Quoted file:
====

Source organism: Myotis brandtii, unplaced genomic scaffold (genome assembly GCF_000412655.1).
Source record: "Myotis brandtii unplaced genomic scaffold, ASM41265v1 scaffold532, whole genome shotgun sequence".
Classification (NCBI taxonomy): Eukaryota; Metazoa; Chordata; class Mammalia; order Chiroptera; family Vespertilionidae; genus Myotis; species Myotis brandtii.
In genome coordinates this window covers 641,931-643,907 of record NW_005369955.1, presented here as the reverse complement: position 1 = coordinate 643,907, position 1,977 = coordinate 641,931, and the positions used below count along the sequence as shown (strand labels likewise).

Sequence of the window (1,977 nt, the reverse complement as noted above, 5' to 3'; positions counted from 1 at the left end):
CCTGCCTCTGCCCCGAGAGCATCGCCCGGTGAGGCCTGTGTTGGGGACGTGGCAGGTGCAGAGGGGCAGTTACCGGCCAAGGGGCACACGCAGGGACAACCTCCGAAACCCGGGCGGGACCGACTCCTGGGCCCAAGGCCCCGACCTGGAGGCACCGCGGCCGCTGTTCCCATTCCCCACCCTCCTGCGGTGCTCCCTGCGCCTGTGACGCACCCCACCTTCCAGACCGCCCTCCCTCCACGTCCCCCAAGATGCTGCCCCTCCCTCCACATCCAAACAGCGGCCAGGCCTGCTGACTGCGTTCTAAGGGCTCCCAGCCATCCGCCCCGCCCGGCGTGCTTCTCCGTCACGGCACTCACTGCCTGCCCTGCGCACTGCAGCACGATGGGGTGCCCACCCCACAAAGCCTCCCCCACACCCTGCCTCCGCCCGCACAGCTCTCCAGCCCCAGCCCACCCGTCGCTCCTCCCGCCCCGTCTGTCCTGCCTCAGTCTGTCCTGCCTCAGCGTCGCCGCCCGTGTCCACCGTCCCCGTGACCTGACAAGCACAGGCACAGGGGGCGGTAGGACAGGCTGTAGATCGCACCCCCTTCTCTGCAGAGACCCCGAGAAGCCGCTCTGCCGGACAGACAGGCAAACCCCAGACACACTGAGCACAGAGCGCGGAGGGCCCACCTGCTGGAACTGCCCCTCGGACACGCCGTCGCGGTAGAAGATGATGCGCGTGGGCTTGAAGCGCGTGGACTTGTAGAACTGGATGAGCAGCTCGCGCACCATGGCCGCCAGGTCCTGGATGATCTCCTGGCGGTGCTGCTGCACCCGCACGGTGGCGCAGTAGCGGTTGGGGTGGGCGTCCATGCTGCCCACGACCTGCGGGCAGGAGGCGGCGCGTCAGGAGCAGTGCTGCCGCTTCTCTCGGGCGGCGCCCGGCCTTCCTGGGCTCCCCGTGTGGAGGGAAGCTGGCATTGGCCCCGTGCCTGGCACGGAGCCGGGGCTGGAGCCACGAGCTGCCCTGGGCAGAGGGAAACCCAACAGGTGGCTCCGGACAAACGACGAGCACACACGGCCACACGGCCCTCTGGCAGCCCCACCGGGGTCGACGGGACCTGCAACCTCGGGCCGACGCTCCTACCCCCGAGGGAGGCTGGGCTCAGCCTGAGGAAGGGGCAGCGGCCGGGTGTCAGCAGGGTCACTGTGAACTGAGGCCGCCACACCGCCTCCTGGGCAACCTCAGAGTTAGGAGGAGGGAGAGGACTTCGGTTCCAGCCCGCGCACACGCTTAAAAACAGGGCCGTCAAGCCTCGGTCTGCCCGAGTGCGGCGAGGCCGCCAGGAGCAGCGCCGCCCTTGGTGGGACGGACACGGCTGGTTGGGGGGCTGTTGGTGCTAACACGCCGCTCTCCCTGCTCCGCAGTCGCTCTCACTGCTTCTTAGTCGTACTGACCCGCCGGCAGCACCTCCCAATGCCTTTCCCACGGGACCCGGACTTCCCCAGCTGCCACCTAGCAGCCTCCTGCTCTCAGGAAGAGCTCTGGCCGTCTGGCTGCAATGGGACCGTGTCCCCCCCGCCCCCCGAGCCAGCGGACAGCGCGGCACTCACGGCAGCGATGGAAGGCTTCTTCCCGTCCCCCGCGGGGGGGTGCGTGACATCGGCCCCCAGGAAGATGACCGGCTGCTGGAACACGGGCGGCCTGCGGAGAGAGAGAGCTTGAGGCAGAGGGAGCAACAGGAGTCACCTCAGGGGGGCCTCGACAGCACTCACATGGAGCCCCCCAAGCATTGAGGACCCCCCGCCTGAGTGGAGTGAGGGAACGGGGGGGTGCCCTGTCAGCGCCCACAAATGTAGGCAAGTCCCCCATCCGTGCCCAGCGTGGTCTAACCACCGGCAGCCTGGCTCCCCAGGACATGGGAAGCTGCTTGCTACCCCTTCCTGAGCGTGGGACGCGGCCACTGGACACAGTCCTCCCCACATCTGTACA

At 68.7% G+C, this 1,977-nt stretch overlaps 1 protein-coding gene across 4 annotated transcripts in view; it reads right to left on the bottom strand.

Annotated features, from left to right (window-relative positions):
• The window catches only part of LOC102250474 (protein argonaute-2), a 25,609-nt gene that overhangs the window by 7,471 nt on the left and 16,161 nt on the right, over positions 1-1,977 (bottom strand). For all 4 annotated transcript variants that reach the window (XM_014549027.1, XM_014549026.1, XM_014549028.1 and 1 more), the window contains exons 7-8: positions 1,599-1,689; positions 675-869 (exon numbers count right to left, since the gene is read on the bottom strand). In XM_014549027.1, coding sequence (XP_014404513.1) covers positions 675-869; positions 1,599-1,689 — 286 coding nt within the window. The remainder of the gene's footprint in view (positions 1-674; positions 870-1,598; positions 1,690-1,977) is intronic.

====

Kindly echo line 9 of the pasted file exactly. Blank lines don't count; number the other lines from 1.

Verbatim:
• The window catches only part of LOC102250474 (protein argonaute-2), a 25,609-nt gene that overhangs the window by 7,471 nt on the left and 16,161 nt on the right, over positions 1-1,977 (bottom strand). For all 4 annotated transcript variants that reach the window (XM_014549027.1, XM_014549026.1, XM_014549028.1 and 1 more), the window contains exons 7-8: positions 1,599-1,689; positions 675-869 (exon numbers count right to left, since the gene is read on the bottom strand). In XM_014549027.1, coding sequence (XP_014404513.1) covers positions 675-869; positions 1,599-1,689 — 286 coding nt within the window. The remainder of the gene's footprint in view (positions 1-674; positions 870-1,598; positions 1,690-1,977) is intronic.